Getting a law seat in Maharashtra could be tougher this year as more ace CET
Mumbai city news: More candidates are scoring high in the common entrance test for the five-year bachelor of law coursemumbai Updated: Jul 03, 2017 09:13 IST
There could be more competition for law seats in the state this year.
More candidates are scoring high in the common entrance test (CET) for the five-year bachelor of law course (LLB), according to data from the state Common Entrance Test Cell.
The highest score this year is 134 out of 150. Of the 14,559 candidates who took the test, 295 crossed the 112-mark and 1,099 scored more than 100. Colleges said the scores have significantly shot up compared to last year.
“The cut-offs for admission will rise as students have performed better. I believe it will also improve the quality of students who take up law,” said Laxmikant Dwivedi, principal, Jitendra Law College, Vile Parle.
There's another reason for the stiff competition this year. More aspirants took the test —34% more than last year’s 11,000.
A common entrance test for law courses was introduced for the first time last year, but confusion among students about the new process and little awareness meant more than 6,000 of the 10,000 seats were left vacant. The admissions had stretched on for almost six months.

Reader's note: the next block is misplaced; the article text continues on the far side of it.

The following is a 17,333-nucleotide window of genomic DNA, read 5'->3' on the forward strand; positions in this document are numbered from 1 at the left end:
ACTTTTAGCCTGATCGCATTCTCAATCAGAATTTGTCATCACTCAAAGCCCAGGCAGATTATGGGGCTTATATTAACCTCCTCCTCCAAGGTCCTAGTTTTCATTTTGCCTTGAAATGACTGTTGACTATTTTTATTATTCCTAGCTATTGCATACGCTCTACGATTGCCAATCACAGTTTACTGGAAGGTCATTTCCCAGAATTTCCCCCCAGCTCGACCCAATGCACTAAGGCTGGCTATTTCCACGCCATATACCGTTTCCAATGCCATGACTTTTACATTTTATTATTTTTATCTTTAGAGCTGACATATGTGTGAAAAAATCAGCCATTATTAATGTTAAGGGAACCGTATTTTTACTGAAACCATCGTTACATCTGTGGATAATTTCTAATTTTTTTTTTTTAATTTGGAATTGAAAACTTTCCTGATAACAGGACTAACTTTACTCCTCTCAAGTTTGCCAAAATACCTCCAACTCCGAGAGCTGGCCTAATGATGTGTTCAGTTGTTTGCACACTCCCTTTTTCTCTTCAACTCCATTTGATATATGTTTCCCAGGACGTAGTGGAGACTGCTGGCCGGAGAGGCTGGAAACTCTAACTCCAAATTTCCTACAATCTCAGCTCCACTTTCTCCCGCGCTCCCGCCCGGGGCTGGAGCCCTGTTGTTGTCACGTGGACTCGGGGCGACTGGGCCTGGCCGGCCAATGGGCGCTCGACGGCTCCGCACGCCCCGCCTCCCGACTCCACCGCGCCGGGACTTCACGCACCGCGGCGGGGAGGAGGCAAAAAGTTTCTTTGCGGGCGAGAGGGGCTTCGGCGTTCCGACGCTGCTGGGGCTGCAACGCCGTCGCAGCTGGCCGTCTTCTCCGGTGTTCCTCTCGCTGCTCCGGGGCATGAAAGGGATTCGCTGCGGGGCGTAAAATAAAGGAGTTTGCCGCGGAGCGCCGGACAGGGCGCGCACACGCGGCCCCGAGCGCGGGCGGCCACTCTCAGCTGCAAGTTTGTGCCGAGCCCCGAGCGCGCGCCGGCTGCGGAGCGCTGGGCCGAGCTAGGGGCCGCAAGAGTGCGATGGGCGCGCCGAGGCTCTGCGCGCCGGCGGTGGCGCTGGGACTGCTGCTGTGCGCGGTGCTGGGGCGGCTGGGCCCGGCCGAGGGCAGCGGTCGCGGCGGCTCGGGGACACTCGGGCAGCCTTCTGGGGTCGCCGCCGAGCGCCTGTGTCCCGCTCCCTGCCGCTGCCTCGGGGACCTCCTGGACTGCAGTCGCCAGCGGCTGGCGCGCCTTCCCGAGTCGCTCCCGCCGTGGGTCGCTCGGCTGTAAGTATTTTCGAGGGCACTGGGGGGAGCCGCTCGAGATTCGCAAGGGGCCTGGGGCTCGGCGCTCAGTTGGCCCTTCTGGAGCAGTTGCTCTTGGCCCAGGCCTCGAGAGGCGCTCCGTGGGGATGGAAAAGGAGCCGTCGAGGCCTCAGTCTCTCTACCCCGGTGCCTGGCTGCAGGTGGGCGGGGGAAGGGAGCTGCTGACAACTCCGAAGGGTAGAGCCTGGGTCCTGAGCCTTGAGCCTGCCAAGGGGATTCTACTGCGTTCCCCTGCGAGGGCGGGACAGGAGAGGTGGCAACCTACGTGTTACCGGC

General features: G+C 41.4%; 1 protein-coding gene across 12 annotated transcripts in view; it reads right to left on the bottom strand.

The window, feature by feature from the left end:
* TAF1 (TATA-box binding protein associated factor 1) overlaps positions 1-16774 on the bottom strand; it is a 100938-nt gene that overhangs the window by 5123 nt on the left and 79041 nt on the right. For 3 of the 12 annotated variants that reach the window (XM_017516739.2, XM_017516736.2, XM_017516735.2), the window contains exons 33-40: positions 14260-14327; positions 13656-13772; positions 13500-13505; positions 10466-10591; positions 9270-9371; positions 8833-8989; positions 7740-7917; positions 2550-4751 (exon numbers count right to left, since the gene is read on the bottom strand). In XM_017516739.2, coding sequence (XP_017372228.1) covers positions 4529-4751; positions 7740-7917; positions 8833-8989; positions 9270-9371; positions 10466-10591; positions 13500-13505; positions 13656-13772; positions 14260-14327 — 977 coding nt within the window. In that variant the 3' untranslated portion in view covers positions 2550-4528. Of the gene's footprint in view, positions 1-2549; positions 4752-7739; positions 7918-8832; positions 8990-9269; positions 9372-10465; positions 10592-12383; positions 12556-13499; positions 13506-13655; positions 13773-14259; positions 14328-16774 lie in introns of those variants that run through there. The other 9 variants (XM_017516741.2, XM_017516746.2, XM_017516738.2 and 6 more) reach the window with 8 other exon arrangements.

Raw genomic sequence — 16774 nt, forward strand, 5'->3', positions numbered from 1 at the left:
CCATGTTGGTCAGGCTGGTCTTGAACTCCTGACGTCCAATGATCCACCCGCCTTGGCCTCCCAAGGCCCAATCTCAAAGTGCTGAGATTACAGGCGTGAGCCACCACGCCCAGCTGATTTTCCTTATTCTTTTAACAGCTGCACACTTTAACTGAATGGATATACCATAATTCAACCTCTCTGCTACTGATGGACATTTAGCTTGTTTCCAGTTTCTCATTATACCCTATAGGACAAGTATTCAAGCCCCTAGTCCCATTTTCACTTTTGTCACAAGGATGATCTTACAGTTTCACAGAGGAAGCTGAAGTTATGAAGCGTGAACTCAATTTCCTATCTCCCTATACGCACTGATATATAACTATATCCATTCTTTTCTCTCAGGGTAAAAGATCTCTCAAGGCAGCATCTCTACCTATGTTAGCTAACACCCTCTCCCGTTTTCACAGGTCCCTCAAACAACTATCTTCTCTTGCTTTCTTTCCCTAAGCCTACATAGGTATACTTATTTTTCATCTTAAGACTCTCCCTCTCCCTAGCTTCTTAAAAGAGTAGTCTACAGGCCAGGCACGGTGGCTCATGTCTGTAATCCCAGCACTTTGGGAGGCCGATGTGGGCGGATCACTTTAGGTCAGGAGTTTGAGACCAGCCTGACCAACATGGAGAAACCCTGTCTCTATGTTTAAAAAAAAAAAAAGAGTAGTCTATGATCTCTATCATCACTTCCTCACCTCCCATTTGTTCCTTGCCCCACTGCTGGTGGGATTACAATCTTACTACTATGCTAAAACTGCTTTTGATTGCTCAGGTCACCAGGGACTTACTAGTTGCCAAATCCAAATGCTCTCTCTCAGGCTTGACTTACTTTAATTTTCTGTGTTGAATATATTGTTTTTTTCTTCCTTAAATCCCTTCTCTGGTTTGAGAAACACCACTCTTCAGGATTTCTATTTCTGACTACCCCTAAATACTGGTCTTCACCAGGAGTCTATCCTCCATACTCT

Experts said the growing demand for law courses in Maharashtra is in part being driven by aspirants from outside the state. Dwivedi said law aspirants across the country were looking at Maharashtra, especially Mumbai, as a preferred destination for legal education. “The financial capital is home to specialised law firms. Besides, legal inputs are sought-after in many industries,” he said.
Law colleges in the state have reserved 15% seats for students from outside the state. But most of these students aspire for a select few colleges — ILS Law College in Pune and Government Law College (GLC) in Mumbai.
Ashok Yende, in-charge director at University Law School at MU suggested the state should increase the quota to accommodate more students from outside the state.
Aditya Roongta, a student at GLC, who analysed the two CET results claimed that the competition will be particularly tough for quota seats for students from outside the state. “Many students who appeared for the national-level Common Law Admission Test (CLAT) also took CET. The results have improved due to better performance by OMS candidates. The majority of the high scorers belong to states other than Maharashtra," he said.
While the registrations for centralised admission process for five-year LLB has started, the CET cell is yet to release a consolidated merit list of the candidates. Some students are afraid that, like last year, the admission process will be prolonged this time as well. "The state should have finished the college registration process well before admissions. It will now unnecessarily delay the entire process," said Sachin Pawar, president, Student Law Council, a city-based student group.